The historic model collection on Holmen was founded in 1670 at the same time as shipbuilding was moved to Bremerholmen. The making of models was neither new nor epoch-making. Presumably these models have existed as long as there have been naval ships.

After the model collection was established the models were gathered in the storehouse on Holmen, to which a model workshop was later added. We know for a fact that from this time on ship models have been produced as part of the shipbuilding process.

In 1735 the collection had grown to such an extent that larger premises had to be found. It was intendant de marine Frederik Danneskiold-Samsøe, who had a keen eye for the technical, documentary and historical value of the collection, who in the newly furnished main storage house by Holmens Kanal, established a room for the model collection. In connection with the moving of the models a list of the items in the collection was made. From this list it appears that at this point in time the collection consisted of 102 models.

In 1745 the collection was enlarged considerably, when a large part of the models previously kept at the Royal Danish Kunstkammer was given to the Navy. This collection consisted of a total of 32 naval ships and smaller vessels, five models of pumps and pumping apparatus as well as three models of dredges. When the School of Naval Architecture was established in 1757 a separate room for the model collection was set up in the frame-attic-building at Nyholm. To this was attached a model workshop for the production of models to be used in the school and in the shipbuilding process. The Danish Navy thus had two independent collections at its disposal.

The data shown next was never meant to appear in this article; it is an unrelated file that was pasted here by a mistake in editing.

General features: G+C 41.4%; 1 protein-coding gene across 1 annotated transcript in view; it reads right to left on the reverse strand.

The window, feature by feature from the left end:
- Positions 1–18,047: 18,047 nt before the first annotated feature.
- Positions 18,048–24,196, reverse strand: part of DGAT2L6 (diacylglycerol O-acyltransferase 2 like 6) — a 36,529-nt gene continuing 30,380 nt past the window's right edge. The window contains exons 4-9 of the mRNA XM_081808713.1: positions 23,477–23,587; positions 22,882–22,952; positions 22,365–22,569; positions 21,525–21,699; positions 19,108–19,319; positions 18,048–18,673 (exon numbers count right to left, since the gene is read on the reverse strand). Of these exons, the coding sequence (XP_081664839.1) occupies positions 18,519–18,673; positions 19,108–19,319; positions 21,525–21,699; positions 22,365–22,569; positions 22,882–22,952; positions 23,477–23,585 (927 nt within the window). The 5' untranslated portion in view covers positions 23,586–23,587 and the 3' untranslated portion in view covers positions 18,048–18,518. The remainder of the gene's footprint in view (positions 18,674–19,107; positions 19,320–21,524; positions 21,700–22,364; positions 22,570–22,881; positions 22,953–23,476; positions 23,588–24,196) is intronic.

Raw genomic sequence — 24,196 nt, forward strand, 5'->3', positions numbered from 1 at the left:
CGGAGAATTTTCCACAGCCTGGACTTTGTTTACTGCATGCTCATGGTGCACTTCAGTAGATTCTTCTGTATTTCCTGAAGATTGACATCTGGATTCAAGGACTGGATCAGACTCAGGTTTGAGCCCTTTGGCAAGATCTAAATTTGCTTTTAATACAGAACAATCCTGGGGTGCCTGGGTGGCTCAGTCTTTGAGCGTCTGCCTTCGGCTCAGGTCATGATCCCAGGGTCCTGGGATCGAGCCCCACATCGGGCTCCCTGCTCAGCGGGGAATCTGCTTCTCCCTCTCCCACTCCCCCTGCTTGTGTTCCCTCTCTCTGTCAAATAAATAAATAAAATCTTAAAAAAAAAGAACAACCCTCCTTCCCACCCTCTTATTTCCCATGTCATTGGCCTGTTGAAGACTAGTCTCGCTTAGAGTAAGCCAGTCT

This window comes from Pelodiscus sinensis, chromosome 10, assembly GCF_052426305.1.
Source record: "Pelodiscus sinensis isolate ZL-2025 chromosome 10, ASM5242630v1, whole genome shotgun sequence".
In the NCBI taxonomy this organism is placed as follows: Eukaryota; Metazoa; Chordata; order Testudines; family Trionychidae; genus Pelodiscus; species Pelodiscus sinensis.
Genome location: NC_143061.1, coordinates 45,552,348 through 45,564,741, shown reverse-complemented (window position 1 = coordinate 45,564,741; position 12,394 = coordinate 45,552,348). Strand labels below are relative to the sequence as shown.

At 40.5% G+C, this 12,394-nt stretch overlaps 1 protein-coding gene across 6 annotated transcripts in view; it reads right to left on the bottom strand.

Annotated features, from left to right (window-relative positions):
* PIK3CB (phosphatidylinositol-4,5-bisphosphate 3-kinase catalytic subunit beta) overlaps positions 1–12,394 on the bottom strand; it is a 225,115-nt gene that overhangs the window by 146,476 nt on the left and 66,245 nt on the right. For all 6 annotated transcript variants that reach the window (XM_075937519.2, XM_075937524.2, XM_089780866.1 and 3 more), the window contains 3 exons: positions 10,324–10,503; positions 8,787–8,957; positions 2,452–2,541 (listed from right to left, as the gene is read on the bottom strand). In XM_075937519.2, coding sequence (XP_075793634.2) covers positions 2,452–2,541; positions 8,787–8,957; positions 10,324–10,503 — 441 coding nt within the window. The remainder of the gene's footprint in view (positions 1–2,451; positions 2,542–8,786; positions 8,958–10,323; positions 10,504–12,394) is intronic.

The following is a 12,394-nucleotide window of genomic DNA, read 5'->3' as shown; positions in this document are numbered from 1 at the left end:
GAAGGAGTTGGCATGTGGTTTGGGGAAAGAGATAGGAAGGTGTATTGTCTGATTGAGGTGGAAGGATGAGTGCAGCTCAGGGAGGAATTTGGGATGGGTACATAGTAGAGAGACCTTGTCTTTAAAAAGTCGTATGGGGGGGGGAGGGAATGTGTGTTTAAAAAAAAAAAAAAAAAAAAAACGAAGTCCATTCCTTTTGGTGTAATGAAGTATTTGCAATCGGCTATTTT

In 1795 the collection was badly hit by the great fire which had its source at Gammelholm. More than 120 models were lost on this occasion, most of them belonging to the oldest part of the collection. Opinion differs as to whether the English also made free with the model collection in 1807. Several factors, however, indicate that the part of the collection, which was kept at Nyholm, was hit hard by theft. After this the collection led an unsettled life and did not find a permanent home until the Royal Danish Naval Museum was established at Christianshavn in 1989.

The oldest model in the present collection dates back to 1669. According to tradition this model comes from the Church of Holmen. The question therefore is whether the models produced before 1690 have served any purpose at all in the construction process? Two of these early models have been made by Francis Sheldon, an Englishman who was called to Copenhagen in order to assist with the shipbuilding. The main stress here is laid on the decorative elements and these models must therefore be characterized as pure presentation models. During Chief constructor Ole Judichærs time in office, however, models were made of practically every large ship. This applies to his successors as well.

The regulations, which were drawn up in connection with Judichær´s taking office in 1729, explicitly stated that it was his duty to make a model after every approbated constructional drawing. The regulations are interesting both because they are the first of their kind and because they provide good insight in the intended use of the models. In 1729 the concept of the model had taken final shape. Henceforth a model could be defined as a wooden three-dimensional representation of the ship, which was built in scale and which was to be used as a practical tool for the building of a naval ship.

It seems, however, that the model lost its original significance in the course of the 1730´s. Greater importance was then attached to the constructional drawing, which took on a technical and administrative as well as a legal significance. The constructional model was no longer the principal element in the construction process. After this time the model served primarily as a three-dimensional statement of current constructional principles. Secondarily, it served an educational purpose in the training of construction officers. Finally, it can be seen as a visualization of technically complicated construction- and joining principles.